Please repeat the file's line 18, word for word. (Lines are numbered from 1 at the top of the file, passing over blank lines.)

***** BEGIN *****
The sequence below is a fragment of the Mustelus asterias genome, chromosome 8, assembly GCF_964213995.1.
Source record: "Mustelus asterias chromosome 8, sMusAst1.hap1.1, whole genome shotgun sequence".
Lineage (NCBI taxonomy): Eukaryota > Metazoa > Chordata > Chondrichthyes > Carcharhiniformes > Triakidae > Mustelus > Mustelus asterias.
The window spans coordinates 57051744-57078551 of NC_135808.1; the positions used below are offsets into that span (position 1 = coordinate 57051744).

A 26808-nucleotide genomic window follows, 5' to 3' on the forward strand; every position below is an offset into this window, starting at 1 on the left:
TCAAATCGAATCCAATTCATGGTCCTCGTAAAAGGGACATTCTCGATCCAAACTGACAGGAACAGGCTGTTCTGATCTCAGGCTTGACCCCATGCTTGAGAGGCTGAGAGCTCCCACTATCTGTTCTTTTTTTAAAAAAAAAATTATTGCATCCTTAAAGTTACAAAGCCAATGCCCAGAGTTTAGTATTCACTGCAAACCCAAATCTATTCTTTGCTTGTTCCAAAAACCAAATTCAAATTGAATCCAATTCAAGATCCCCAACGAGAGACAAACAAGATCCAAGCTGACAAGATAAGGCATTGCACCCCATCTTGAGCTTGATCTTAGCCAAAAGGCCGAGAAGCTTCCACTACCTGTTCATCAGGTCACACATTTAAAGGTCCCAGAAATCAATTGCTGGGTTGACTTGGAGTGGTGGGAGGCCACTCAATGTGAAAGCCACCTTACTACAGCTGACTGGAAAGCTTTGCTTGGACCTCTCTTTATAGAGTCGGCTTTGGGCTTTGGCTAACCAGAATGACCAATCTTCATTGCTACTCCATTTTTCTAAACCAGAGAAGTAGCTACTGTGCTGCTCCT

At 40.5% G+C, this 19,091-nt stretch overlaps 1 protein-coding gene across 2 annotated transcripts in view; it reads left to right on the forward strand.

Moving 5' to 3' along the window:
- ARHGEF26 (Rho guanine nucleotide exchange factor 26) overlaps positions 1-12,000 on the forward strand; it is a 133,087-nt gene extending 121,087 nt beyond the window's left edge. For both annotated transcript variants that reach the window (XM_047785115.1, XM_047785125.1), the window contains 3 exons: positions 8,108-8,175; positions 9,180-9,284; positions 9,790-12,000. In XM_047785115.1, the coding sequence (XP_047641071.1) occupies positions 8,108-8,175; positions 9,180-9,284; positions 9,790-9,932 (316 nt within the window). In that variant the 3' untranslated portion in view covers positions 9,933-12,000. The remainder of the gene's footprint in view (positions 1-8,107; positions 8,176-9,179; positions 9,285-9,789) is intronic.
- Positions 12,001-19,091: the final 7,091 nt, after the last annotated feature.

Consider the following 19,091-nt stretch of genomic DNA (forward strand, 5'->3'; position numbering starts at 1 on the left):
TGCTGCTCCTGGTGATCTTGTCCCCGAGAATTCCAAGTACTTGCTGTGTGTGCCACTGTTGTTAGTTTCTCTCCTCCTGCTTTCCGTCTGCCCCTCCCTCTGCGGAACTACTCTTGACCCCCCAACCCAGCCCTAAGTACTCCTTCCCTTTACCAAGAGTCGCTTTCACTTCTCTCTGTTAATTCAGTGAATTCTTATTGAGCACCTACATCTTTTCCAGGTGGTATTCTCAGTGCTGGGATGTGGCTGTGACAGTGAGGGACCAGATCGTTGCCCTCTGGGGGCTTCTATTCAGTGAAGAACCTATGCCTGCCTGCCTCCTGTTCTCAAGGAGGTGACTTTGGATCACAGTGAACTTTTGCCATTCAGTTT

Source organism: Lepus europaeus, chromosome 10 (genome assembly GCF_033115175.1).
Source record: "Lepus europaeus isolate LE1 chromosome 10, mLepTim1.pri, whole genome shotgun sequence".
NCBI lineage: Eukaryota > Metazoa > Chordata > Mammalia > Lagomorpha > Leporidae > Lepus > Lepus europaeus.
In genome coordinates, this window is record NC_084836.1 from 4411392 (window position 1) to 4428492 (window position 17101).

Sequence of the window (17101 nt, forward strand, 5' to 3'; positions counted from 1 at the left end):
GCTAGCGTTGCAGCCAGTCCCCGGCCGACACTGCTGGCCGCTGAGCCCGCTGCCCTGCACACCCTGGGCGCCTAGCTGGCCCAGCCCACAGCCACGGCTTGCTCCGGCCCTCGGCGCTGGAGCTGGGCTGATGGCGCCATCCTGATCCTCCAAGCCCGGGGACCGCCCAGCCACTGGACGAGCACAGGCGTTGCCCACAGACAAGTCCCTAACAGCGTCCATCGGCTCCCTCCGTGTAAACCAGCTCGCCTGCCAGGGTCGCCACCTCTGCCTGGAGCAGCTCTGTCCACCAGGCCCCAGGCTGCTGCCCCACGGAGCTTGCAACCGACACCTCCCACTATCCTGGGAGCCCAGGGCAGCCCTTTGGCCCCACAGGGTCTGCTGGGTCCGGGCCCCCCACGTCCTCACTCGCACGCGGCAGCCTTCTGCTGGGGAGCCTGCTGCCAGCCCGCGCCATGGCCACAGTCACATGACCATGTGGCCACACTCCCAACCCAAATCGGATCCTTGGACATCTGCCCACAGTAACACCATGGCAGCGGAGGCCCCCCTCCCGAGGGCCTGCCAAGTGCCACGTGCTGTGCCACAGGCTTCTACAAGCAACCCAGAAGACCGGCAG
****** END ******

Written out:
GCTAGCGTTGCAGCCAGTCCCCGGCCGACACTGCTGGCCGCTGAGCCCGCTGCCCTGCACACCCTGGGCGCCTAGCTGGCCCAGCCCACAGCCACGGCTTGCTCCGGCCCTCGGCGCTGGAGCTGGGCTGATGGCGCCATCCTGATCCTCCAAGCCCGGGGACCGCCCAGCCACTGGACGAGCACAGGCGTTGCCCACAGACAAGTCCCTAACAGCGTCCATCGGCTCCCTCCGTGTAAACCAGCTCGCCTGCCAGGGTCGCCACCTCTGCCTGGAGCAGCTCTGTCCACCAGGCCCCAGGCTGCTGCCCCACGGAGCTTGCAACCGACACCTCCCACTATCCTGGGAGCCCAGGGCAGCCCTTTGGCCCCACAGGGTCTGCTGGGTCCGGGCCCCCCACGTCCTCACTCGCACGCGGCAGCCTTCTGCTGGGGAGCCTGCTGCCAGCCCGCGCCATGGCCACAGTCACATGACCATGTGGCCACACTCCCAACCCAAATCGGATCCTTGGACATCTGCCCACAGTAACACCATGGCAGCGGAGGCCCCCCTCCCGAGGGCCTGCCAAGTGCCACGTGCTGTGCCACAGGCTTCTACAAGCAACCCAGAAGACCGGCAG